• Protecting Water and Farmland in Simcoe County

Guergis withdraws NVCA motion

In Nottawasaga Valley Conservation Authority
Oct 13th, 2009

Now calling for independent review of authority and fees
BY Matthew Talbot, Alliston Herald October 09, 2009
As reported here first, Essa Mayor David Guergis has withdrawn a motion to dissolve the Nottawasaga Valley Conservation Authority (NVCA) after getting a glimpse of the first draft of a policy that would steer how the authority deals with its 18 member municipalities.
The NVCA unanimously approved the draft policy at its monthly board meeting on Friday and will now bring the template to other member municipalities and begin a process to craft specific agreements for each.
CAO Wayne Wilson said the policy will focus on how people could work together “rather than being less cooperative … and not working together to protect the environment If you want to fish in Essa and you don’t protect the river upstream and downstream, you won’t have any salmon here,” Wilson said.
The draft policy was first publicly discussed at Essa Township’s meeting Wednesday, the same evening Essa was to discuss a motion to dissolve the NVCA. Guergis now says he could see his motion wasn’t garnering the support it needed to have NVCA’s powers removed.
The draft policy is called the NVCA-Municipal Streamlining Partnership Agreement for Plan Review and Technical Clearance and Fee Collection.
Wilson called the plan “a very important communications document.”
It describes processes for land-use planning, clarifies the roles of the NVCA’s planning and regulations program and outlines fee collection.
“The conservation authority has to charge a fee for planning services because we no longer receive the funds from the province we used to,” Wilson said in an interview after presenting the draft policy.
At a Sept. 16 Essa council meeting when council deferred Mayor David Guergis’ motion to dissolve the NVCA a second time, Wilson noted the conservation authority was working on the document.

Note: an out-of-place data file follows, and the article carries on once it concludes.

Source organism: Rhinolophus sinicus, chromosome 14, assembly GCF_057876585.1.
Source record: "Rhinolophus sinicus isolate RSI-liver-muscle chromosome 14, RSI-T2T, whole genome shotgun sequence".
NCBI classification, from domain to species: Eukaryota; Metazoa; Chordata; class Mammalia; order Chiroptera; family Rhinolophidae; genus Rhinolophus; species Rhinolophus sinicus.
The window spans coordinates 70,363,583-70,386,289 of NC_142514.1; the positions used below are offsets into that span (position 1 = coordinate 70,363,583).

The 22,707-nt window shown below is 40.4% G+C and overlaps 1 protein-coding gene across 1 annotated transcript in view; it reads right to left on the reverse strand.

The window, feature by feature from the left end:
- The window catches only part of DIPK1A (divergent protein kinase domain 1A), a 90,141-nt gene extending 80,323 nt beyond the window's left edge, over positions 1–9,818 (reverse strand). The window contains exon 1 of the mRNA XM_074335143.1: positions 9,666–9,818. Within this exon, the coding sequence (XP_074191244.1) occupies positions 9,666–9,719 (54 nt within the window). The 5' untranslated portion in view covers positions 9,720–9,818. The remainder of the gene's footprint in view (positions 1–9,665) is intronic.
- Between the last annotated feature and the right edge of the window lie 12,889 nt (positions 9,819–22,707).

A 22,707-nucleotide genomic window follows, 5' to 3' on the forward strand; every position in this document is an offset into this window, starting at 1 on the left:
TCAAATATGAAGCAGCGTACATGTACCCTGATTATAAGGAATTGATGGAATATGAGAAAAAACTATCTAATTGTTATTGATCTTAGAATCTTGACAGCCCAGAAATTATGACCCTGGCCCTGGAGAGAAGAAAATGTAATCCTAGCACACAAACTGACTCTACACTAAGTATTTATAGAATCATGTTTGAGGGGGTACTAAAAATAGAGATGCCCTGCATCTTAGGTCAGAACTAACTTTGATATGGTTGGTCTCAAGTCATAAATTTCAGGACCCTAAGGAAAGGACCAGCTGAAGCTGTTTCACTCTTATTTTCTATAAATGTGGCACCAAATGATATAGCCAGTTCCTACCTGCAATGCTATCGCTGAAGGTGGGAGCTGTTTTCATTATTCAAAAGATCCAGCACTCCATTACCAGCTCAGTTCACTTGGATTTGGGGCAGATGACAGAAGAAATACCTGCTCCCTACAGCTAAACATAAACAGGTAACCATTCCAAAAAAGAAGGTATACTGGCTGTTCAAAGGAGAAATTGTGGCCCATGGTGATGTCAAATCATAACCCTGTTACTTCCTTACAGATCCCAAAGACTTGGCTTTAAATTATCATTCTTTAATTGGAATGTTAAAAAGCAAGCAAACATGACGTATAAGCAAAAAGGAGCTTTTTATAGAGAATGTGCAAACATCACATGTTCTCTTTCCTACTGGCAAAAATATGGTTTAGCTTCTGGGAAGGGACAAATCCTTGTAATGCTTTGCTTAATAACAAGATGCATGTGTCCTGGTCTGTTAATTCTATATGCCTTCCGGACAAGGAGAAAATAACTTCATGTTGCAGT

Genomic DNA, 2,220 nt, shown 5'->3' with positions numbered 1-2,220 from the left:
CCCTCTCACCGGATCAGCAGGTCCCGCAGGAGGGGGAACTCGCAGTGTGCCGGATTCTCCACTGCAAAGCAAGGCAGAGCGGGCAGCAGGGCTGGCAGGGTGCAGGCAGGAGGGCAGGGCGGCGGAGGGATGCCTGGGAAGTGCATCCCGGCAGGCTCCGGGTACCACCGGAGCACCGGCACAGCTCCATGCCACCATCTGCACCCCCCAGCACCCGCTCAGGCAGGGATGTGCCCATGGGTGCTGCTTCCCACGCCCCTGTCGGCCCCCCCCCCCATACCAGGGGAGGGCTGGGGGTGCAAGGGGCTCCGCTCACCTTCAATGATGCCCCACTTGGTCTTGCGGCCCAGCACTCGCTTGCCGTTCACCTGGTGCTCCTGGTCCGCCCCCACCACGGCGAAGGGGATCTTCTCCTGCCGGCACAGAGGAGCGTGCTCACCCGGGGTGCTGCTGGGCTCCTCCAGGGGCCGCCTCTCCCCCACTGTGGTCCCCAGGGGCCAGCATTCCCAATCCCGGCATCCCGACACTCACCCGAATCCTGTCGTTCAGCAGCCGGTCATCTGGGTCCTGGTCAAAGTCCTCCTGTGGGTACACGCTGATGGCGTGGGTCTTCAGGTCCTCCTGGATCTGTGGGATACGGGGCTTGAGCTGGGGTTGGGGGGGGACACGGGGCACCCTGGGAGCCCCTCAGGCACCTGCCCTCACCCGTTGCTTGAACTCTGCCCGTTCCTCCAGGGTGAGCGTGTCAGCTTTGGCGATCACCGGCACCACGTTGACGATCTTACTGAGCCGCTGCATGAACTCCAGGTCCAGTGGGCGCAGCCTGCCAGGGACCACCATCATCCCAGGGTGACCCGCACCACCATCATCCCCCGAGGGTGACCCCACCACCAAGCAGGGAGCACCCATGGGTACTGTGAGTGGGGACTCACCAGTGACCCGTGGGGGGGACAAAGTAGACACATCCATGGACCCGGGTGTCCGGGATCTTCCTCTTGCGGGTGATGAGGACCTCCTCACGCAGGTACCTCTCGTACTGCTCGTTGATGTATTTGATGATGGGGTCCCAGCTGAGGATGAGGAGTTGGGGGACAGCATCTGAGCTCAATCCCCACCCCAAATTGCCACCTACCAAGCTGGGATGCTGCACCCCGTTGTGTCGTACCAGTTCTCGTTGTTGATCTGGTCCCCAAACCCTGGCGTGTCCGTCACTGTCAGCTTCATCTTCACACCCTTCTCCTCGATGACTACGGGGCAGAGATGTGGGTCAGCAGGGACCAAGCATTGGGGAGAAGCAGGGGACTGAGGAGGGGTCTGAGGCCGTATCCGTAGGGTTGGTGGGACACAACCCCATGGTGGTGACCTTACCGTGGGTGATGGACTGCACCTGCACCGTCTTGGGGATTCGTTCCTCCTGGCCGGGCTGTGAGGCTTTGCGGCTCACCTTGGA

At that same meeting, Guergis said, “In all fairness, we can’t just blame the authorities. The province, in the 1990s, took their funding away. They have to generate their own revenue.”
Among several other terms, the draft policy clearly states the NVCA will set fees and will collect them through its member municipalities.
The policy says, “The municipality shall collect the base application fee, and remit any fees collected in a timely manner with the application to the NVCA.”
“…the NVCA shall be responsible for collecting any further processing/approvals/and/or additional fees as required.”
Wilson said the NVCA is looking for community involvement, in addition to political involvement, in creating a final version of the policy.
“We’d like as many people as is reasonable on the committee, but as many people as might be affected,” he said.
“We’re hoping… within two to three months that we can at least get draft agreements with each of our municipalities.”
It’s no secret the NVCA has been at odds with the Township of Essa. Wilson said this draft policy could be the thing that revives cooperation between the conservation authority and municipalities.
Wilson said the authority received several letters of support while it faced the dissolution motion. He said the discussion with Essa at its Oct. 7 council meeting about the new policy was “polite and courteous”.
“Historically, Essa council has been very supportive of the NVCA,” Wilson said. “…We’re having a little bit of a road bump now but we can get over that.”

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